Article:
This is especially important if one chooses the path of automation: applying some sort of bots, if they’re generative or regular NLP bots, where to better place them, what are the most occurring themes, how to understand the bot behavior after it has gone live so that it actually does what it’s supposed to do there rather than annoy customers.
For this, having the ability to look into the conversations from the quality perspective is absolutely crucial.
Grace: And it’s the type of thing I imagine that just with the mass of data that is available, it’s just impossible really without these smart tools.
Mervi: So how Klaus handles data is completely different from how a helpdesk handles data. For a helpdesk, it’s important that no conversation, no ticket is ever left hanging. There has to be an owner, someone who deals with it at every given time. When the ticket is already closed, it’s done with, and the customer has received some sort of solution. This is less of an issue, this is not the helpdesk’s problem anymore.
Sure, we have to count how many there were and this and that, but from the quality monitoring point of view, helpdesks don’t really do that. And this is what Klaus does, we analyze the post facts of the conversations a bit differently, or completely differently, that makes it possible for you to find conversations from a completely different angle than what helpdesks would normally let you do.
Grace: That’s fascinating, and I think that’s something that is maybe even a conversation that is not being focused on enough at the moment. When everyone is talking about AI, everyone is talking about bots, but only on that side of things, right? Instead of the quality management side.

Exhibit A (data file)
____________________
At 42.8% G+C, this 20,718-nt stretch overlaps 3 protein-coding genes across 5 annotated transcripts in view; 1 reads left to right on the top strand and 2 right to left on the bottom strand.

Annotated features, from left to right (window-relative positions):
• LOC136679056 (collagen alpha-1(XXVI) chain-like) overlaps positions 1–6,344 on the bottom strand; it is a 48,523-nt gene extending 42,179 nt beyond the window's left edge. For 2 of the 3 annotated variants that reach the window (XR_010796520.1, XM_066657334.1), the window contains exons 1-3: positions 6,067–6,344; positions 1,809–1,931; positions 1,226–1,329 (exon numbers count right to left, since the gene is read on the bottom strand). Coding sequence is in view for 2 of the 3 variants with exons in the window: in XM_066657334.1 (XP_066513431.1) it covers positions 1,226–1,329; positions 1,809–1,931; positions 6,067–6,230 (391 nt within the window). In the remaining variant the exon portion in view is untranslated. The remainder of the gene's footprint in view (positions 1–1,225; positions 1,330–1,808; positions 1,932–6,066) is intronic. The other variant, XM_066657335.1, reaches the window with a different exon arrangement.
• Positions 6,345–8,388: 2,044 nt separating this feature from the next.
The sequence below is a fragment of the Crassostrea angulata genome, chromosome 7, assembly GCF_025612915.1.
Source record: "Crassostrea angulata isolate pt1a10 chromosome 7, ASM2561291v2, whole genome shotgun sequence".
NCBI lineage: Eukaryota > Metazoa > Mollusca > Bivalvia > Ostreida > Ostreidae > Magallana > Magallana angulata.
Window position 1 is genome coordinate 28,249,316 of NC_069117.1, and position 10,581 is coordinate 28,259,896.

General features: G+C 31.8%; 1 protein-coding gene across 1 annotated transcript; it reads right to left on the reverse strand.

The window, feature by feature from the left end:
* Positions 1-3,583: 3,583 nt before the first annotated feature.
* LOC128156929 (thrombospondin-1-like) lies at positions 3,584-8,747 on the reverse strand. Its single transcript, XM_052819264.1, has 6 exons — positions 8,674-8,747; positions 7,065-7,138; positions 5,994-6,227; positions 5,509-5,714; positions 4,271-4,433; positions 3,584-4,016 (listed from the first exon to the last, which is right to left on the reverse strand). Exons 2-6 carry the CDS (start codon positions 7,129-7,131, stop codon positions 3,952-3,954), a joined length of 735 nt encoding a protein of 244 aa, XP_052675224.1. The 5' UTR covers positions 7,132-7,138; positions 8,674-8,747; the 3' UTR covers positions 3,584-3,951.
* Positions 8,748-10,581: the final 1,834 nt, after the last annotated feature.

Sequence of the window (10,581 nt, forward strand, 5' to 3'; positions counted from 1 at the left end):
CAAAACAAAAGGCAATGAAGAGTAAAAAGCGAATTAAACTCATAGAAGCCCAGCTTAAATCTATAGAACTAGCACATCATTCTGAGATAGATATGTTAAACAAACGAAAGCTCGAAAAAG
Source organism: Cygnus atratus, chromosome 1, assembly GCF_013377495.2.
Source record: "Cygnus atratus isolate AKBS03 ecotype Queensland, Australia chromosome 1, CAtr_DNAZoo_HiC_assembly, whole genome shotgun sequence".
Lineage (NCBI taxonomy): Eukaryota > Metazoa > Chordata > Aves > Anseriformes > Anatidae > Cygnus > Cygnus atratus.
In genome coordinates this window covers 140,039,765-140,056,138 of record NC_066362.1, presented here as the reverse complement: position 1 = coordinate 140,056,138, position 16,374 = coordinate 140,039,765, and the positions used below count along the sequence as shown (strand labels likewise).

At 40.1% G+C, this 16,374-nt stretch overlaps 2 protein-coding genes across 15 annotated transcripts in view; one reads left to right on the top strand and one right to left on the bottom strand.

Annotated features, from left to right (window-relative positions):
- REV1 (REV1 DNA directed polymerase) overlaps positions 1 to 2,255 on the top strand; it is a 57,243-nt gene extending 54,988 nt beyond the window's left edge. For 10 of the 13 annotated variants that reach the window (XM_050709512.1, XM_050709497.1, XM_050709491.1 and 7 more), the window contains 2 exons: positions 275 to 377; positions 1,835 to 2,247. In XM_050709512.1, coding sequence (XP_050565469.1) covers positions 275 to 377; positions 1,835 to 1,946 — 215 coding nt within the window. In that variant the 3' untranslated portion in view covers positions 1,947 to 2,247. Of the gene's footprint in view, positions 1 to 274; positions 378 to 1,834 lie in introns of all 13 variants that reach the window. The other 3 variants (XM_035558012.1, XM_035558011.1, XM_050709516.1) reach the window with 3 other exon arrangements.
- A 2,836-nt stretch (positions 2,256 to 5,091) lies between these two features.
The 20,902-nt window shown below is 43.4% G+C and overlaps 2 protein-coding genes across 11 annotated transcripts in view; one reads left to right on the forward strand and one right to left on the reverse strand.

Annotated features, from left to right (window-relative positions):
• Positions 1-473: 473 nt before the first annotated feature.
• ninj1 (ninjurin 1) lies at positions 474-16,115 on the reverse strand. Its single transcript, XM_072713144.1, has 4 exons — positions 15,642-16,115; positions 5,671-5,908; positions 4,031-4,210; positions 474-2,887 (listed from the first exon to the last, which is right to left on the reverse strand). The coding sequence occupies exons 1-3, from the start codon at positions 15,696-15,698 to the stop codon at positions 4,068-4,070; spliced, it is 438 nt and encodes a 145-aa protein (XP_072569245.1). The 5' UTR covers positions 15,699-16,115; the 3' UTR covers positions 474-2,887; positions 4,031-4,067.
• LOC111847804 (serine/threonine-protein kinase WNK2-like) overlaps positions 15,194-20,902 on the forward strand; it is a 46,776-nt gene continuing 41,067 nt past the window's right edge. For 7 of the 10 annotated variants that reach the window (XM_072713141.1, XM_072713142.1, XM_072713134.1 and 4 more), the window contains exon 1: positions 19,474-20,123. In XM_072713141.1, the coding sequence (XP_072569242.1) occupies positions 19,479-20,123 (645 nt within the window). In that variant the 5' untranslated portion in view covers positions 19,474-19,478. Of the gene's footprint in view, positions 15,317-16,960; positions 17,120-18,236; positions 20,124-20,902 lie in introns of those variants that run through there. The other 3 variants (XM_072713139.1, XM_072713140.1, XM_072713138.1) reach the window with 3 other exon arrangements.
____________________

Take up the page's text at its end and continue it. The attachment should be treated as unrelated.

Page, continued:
Do you wish people understood more the importance of quality management?
Mervi: Absolutely. Especially in this realm of exploding ChatGPT and generative bots being everywhere. I remember eight, nine years ago, it was the same story that bots are coming. They will take over everybody’s job. There will no longer be humans needed in the contact center. Fast forward eight years, this has not happened.
And what I see that has happened is, even though there are so much more capable generative bots that can live off of your knowledge base or any other like large body of text and construct answers: how to direct these generative bots, how to control them, how to have optics into what they’re doing, how to design, how they are supposed to interact has made it that, that much more important.
I think that, right now, actually the wave of automation has arrived in a meaningful sense. That it’s not just let’s stick some kind of bot somewhere, but how to keep this bot alive so that it evolves in time. It evolves when your business changes, it evolves where your agents change, so that it’s not like one off, and then it’s left to die.
Grace: That’s so similar to what several of our other guests have said. Sylvain from Ultimate and Declan from Intercom both echoed the same thing, that it’s about continuous management, instead of something that you set up once and then you leave it going and as you said, like something that’s going to replace us. Because that’s not in any way the case, right?